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Yannis Kontos/Polaris, for The New York Times
Cranes rise above the Panathenaic Stadium, built for the first modern Olympics, held in 1896.

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Yannis Kontos/Polaris, for The New York Times
Replicas of the Parthenon marbles in the new Acropolis Metro station (the originals are in London).


Yannis Kontos/Polaris, for The New York Times
Food and fashion meet on Kanari Street.

Athens: An Olympian Metamorphosis

By MICHAEL MEWSHAW

Published: March 7, 2004

Charles Baudelaire wrote that ''No human heart/changes half so fast as the face of a city.'' Although the line refers to 19th-century Paris, it certainly applies to 21st-century Athens as it prepares for this summer's Olympics. The metamorphosis of their capital runs so deep that some citizens question what has happened to the sprawling city's distinctive soul and psyche.

In the past, whatever Athens's shortcomings, it remained resolutely Greek. Now, critics claim, it's becoming just another European city, with a McDonald's across from Parliament and designer boutiques surrounding the 11th-century church of Kapnikarea. The celebrated Cafe Zonars, for a century a hangout for writers and intellectuals, recently shut down to make way for a mall; streets are clotted with S.U.V.'s; sushi and feng shui knickknacks have put in implausible appearances; and men have quit letting their pinkie fingernails grow long to prove that they're city folks, not country people who work with their hands.

All wrong! Athens's defenders argue. Such faultfinding is simple-minded Zorba-ism, a mindless misreading of reality. With a boost from the Olympics, Athens is becoming a fusion city, a bridge between Europe and the Middle East. When the Games begin this August in front of tens of thousands of visitors and millions of television viewers, Greece will showcase its entrepreneurial spirit, contemporary arts and surprising culinary sophistication.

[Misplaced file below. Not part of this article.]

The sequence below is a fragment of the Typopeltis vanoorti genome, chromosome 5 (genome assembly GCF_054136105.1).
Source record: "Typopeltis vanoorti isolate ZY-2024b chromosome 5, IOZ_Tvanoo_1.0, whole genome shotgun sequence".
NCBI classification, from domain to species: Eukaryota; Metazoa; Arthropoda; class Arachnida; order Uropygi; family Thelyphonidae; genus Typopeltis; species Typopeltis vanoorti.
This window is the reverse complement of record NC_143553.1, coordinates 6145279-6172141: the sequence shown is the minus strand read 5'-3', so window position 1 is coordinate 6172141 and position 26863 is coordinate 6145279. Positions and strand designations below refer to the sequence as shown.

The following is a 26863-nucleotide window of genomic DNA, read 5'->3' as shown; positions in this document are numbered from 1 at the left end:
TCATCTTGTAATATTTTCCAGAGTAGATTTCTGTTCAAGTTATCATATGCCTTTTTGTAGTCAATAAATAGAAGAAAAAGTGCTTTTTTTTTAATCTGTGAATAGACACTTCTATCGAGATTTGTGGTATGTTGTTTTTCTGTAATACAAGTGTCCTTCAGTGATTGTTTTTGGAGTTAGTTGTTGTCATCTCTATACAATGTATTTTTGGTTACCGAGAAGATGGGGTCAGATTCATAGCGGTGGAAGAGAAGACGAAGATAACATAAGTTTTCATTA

True, Olympic preparations have been unnervingly slow, disruptive and expensive, but in the end, optimists say, the last screw will be in place for the first event. As the smallest country to host the Olympics since Finland in 1952, Greece will recapture its ancient glory with games on a human scale. And if Stavros Lambrinidis, director of the International Olympic Truce Center, has his way, the 2004 event will revive the classical ideal, which calls for a global end of warfare during the 16 days of athletic competition.

To decide who's right -- the cynics or the optimists -- one can do no better than take a pre-Olympics trip to Athens and sample its ambience, its food and street life. My own exploratory journey in late November started with a flight to the new German-designed international airport, followed by a taxi ride on a toll road that rivals any American Interstate. But there was no mistaking that I was in Greece. The cabdriver smoked, as does apparently every man, woman and child in the country, and he fretted with worry beads as he tuned in bouzouki music on the radio.

At the distant fringes of the city, we encountered other forms of local folklore -- gridlock more infernal than in Bangkok and smog (known here as nefos, or toxic cloud) more asphyxiating than in Los Angeles. To complicate the chaos, many streets are blocked by construction, and traffic moves around Olympic sites-in-progress with the ponderousness of a millstone grinding boulders to dust.

It's estimated that Athens has more than two million automobiles and 500,000 motorcycles, and at any given moment all of them appear to be stalled in anaconda coils of exhaust. For more than 20 years, motorists have, in theory, driven only on alternate days, according to whether they have odd- or even-numbered license plates. But rather than halve the volume of traffic, this law has prompted many people to buy two cars. As for the much-vaunted Metro, a remarkable system with state-of-the-art equipment and exhibits of antiquities in each station, it has mostly siphoned passengers from other modes of public transport. What's more, no branch of the new Metro serves Olympic sites. Hordes of fans this summer will have to ride on the trash-ridden, flyblown old Electric Railway.

When I asked a Greek how people would weather the heat and nefos this summer, he laughed and said the athletes are already polluted with pills and performance-enhancing drugs. ''A few exhaust fumes shouldn't hurt them.''


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